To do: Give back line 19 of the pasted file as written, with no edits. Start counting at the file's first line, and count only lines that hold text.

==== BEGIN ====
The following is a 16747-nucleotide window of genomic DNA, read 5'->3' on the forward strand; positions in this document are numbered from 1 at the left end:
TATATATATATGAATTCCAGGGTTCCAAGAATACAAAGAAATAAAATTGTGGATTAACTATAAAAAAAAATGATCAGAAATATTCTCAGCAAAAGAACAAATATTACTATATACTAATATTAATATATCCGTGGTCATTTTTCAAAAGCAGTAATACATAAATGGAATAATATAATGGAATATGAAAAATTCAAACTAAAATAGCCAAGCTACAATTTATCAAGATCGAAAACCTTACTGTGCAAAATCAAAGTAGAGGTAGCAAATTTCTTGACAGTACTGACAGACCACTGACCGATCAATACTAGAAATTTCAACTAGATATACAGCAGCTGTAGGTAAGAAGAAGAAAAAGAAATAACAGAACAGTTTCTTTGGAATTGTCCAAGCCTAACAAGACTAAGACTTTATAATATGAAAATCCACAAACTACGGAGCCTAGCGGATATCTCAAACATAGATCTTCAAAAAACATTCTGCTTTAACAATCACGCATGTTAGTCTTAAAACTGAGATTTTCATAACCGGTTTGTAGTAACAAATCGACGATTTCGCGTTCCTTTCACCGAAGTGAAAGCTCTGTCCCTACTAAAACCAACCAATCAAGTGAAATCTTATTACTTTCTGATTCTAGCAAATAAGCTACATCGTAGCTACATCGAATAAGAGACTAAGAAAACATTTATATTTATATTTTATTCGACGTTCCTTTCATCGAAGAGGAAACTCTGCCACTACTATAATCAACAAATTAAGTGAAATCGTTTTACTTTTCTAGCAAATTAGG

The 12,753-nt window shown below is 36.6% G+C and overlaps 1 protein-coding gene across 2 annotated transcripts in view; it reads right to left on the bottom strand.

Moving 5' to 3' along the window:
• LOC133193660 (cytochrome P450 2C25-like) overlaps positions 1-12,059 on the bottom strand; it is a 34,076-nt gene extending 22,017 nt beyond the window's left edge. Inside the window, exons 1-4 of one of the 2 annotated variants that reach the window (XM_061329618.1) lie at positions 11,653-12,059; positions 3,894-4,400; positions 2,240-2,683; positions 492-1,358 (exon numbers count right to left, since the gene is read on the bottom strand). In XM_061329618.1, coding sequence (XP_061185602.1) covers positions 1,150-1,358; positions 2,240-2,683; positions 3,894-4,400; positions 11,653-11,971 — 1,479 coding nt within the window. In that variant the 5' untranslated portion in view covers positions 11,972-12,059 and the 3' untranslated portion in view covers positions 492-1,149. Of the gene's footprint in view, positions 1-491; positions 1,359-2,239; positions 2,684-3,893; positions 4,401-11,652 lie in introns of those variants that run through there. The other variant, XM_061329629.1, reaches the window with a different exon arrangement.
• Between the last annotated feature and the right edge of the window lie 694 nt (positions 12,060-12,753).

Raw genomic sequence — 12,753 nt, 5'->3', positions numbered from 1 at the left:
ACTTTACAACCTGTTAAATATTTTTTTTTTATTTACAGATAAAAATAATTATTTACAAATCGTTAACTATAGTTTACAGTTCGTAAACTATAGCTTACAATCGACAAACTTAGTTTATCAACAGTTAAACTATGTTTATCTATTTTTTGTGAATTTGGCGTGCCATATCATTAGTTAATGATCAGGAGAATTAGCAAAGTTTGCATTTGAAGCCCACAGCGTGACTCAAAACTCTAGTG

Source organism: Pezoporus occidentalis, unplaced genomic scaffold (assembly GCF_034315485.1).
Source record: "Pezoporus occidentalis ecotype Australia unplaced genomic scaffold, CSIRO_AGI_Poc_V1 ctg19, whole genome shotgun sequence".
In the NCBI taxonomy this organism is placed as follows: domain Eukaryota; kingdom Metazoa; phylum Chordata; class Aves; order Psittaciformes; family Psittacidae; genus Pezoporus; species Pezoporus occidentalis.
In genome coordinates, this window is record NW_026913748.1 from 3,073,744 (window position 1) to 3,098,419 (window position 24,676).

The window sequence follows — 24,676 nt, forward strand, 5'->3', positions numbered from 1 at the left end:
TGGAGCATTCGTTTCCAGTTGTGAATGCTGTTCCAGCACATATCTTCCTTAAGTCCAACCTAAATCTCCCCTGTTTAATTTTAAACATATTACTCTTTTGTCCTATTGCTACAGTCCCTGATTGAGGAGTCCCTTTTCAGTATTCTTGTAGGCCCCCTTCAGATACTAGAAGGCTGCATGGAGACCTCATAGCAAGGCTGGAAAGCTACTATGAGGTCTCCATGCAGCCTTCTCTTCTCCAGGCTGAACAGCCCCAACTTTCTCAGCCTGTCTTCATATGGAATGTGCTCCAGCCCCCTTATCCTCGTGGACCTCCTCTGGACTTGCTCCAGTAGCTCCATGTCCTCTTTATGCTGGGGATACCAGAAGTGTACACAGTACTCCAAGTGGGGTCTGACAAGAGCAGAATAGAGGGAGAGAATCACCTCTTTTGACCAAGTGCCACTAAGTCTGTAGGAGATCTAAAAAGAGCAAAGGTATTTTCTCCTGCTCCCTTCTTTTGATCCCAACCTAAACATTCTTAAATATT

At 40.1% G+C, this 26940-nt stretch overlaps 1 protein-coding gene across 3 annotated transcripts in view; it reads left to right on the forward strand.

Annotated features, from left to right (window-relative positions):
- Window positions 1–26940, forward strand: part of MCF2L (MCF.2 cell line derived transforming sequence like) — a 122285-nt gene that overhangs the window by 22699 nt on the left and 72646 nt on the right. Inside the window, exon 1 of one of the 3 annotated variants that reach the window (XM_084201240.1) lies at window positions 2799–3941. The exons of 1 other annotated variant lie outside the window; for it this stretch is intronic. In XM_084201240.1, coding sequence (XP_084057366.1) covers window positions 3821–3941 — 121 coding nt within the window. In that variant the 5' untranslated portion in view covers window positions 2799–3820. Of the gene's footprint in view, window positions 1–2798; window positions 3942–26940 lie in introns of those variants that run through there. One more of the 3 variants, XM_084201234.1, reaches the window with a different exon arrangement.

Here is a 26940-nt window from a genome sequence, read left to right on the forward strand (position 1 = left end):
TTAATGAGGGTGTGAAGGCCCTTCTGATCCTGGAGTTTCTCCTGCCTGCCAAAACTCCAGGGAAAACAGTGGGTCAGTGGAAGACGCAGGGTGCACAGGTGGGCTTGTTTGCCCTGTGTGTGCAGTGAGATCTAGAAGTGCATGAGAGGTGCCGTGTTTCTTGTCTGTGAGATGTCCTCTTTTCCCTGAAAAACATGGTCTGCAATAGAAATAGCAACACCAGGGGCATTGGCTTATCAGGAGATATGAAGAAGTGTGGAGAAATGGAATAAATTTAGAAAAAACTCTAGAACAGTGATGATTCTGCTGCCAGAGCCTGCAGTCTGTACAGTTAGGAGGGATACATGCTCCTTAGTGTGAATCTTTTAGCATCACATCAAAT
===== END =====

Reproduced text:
TTAATGAGGGTGTGAAGGCCCTTCTGATCCTGGAGTTTCTCCTGCCTGCCAAAACTCCAGGGAAAACAGTGGGTCAGTGGAAGACGCAGGGTGCACAGGTGGGCTTGTTTGCCCTGTGTGTGCAGTGAGATCTAGAAGTGCATGAGAGGTGCCGTGTTTCTTGTCTGTGAGATGTCCTCTTTTCCCTGAAAAACATGGTCTGCAATAGAAATAGCAACACCAGGGGCATTGGCTTATCAGGAGATATGAAGAAGTGTGGAGAAATGGAATAAATTTAGAAAAAACTCTAGAACAGTGATGATTCTGCTGCCAGAGCCTGCAGTCTGTACAGTTAGGAGGGATACATGCTCCTTAGTGTGAATCTTTTAGCATCACATCAAAT